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Harold Pinter Theatre

YOUR LIE IN APRIL at the Harold Pinter Theatre


“a fun-filled show, packed with bubbly pop numbers and heartfelt performances.”

The net is wide for source material for musicals so an adaptation of a hit manga turned anime feels like a ripe opportunity both for visual delights, and for ticket sales to an existing fan base.

The story is simple and sweet. It follows high schooler Kōsei’s (Zheng Xi Yong) struggle to recapture his musical ability after the loss of his mother. He is helped by his best friend, tomboy Tsubaki (Rachel Clare Chan) and by a mysterious new girl, Kaori (Mia Kobayashi) who is passionate about showing him the power of his talent.

Some aspects of the story’s translation to stage work beautifully – it is a story with music at its core. The show works well to weave in classical pieces, balancing them with Frank Wildhorn’s catchy and fun numbers. Zheng impressively plays a piano which remains ever present on stage. It is a love story of musicians, and a love letter to music.

Adaptation is a battle between what to leave in and what to cut. Rinne B Groff, who wrote the English language book, has made some surprising choices. A number about bike riding comes a bit out it nowhere – though the choreography by director and choreographer Nick Winston shines particularly in this scene. In a relatively short musical, there is less chance to develop story so each scene really counts. The plot unravels slowly, then all at once.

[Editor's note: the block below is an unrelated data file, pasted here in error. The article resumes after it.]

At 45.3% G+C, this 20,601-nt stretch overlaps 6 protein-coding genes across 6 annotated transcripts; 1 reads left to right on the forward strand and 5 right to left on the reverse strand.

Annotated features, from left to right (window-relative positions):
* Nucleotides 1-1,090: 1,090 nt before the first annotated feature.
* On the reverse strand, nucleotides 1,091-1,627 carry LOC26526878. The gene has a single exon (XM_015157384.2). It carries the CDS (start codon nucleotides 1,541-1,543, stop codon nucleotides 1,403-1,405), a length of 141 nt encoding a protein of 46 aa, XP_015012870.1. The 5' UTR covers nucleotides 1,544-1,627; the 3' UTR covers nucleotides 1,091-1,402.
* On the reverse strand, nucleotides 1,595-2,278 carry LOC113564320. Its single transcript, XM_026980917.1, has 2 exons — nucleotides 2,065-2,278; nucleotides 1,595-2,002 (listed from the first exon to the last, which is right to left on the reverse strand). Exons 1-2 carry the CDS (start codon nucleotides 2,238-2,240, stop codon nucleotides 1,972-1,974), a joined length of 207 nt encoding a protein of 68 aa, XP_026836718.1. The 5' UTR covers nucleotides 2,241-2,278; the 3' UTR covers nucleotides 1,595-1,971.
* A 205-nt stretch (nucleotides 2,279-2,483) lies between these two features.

The tangled teenage triangles, united by the power of music are brought to life by Zheng’s believable anguish, Kobayashi’s mesmerising breathy vocals, Chan’s cartoonish enthusiasm and Dean John Wilson’s excellent comic timing. Lucy Park does a surprisingly moving turn as Kōsei’s mother, it’s almost a walk on part but she brings true emotion to it. Theo Oh is adorable, one of three alternating young Kōseis who make the audience audibly coo. Ernest Stroud and Erika Posadas are quiet scene stealers as resentful lesser piano competitors. And Chris Fung smashes the funniest moment in the show.

Playful nods to the manga shimmer (thanks to Rory Beaton’s lighting design) across Japanese screens which surround the set (Justin Williams). A cherry tree and a piano mark opposite ends of the stage. Between that and carved wooden steps, the set anchors the play with a much-needed sense of place. Without it, the show might feel eerily devoid of setting. There is a clean-cut all Americanness to Groff’s dialogue and Miller & Green’s lyrics which make the already contrived situations feel at times laughably silly. This silliness is not helped by everyone being in school uniform (designed beautifully by Kimie Nakano).

For 2024 a show where female characters prop up the main male story, at times risking their own health and wellbeing, does feel a little dated. There’s also a predictability to it, which alienates the drama a little.

However, for a younger audience or  fans of this particular genre, this could be a smash hit. The teenager beside me, a fan of the anime, was enraptured to see his favourite characters on stage. Despite a little cheesiness, this is a fun-filled show, packed with bubbly pop numbers and heartfelt performances.

YOUR LIE IN APRIL at the Harold Pinter Theatre

Reviewed on 5th July 2024

by Auriol Reddaway

Photography by Craig Sugden





See also:

YOUR LIE IN APRIL | ★★★★ | Theatre Royal Drury Lane | April 2024



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